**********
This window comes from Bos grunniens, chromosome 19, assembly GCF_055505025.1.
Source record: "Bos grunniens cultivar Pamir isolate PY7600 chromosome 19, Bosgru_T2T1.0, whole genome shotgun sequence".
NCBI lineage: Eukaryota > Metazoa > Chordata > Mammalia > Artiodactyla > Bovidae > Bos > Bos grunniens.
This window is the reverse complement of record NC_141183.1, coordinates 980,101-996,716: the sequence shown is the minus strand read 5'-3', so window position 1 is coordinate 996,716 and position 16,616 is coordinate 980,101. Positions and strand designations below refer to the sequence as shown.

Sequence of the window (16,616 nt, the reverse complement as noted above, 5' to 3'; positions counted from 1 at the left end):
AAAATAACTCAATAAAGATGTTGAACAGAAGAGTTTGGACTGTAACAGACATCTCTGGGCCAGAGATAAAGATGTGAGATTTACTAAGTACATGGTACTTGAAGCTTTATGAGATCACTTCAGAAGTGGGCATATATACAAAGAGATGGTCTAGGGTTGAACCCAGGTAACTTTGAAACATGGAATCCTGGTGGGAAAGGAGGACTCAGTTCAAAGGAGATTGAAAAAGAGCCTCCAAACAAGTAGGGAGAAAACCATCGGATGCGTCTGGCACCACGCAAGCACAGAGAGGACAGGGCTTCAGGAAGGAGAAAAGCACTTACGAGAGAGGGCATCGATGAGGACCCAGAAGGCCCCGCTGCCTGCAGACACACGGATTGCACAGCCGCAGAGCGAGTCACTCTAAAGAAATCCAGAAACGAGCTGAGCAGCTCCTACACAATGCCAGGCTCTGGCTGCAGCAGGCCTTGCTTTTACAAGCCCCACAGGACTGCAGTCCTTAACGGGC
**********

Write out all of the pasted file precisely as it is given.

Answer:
This window comes from Bos grunniens, chromosome 19, assembly GCF_055505025.1.
Source record: "Bos grunniens cultivar Pamir isolate PY7600 chromosome 19, Bosgru_T2T1.0, whole genome shotgun sequence".
NCBI lineage: Eukaryota > Metazoa > Chordata > Mammalia > Artiodactyla > Bovidae > Bos > Bos grunniens.
This window is the reverse complement of record NC_141183.1, coordinates 980,101-996,716: the sequence shown is the minus strand read 5'-3', so window position 1 is coordinate 996,716 and position 16,616 is coordinate 980,101. Positions and strand designations below refer to the sequence as shown.

Sequence of the window (16,616 nt, the reverse complement as noted above, 5' to 3'; positions counted from 1 at the left end):
AAAATAACTCAATAAAGATGTTGAACAGAAGAGTTTGGACTGTAACAGACATCTCTGGGCCAGAGATAAAGATGTGAGATTTACTAAGTACATGGTACTTGAAGCTTTATGAGATCACTTCAGAAGTGGGCATATATACAAAGAGATGGTCTAGGGTTGAACCCAGGTAACTTTGAAACATGGAATCCTGGTGGGAAAGGAGGACTCAGTTCAAAGGAGATTGAAAAAGAGCCTCCAAACAAGTAGGGAGAAAACCATCGGATGCGTCTGGCACCACGCAAGCACAGAGAGGACAGGGCTTCAGGAAGGAGAAAAGCACTTACGAGAGAGGGCATCGATGAGGACCCAGAAGGCCCCGCTGCCTGCAGACACACGGATTGCACAGCCGCAGAGCGAGTCACTCTAAAGAAATCCAGAAACGAGCTGAGCAGCTCCTACACAATGCCAGGCTCTGGCTGCAGCAGGCCTTGCTTTTACAAGCCCCACAGGACTGCAGTCCTTAACGGGC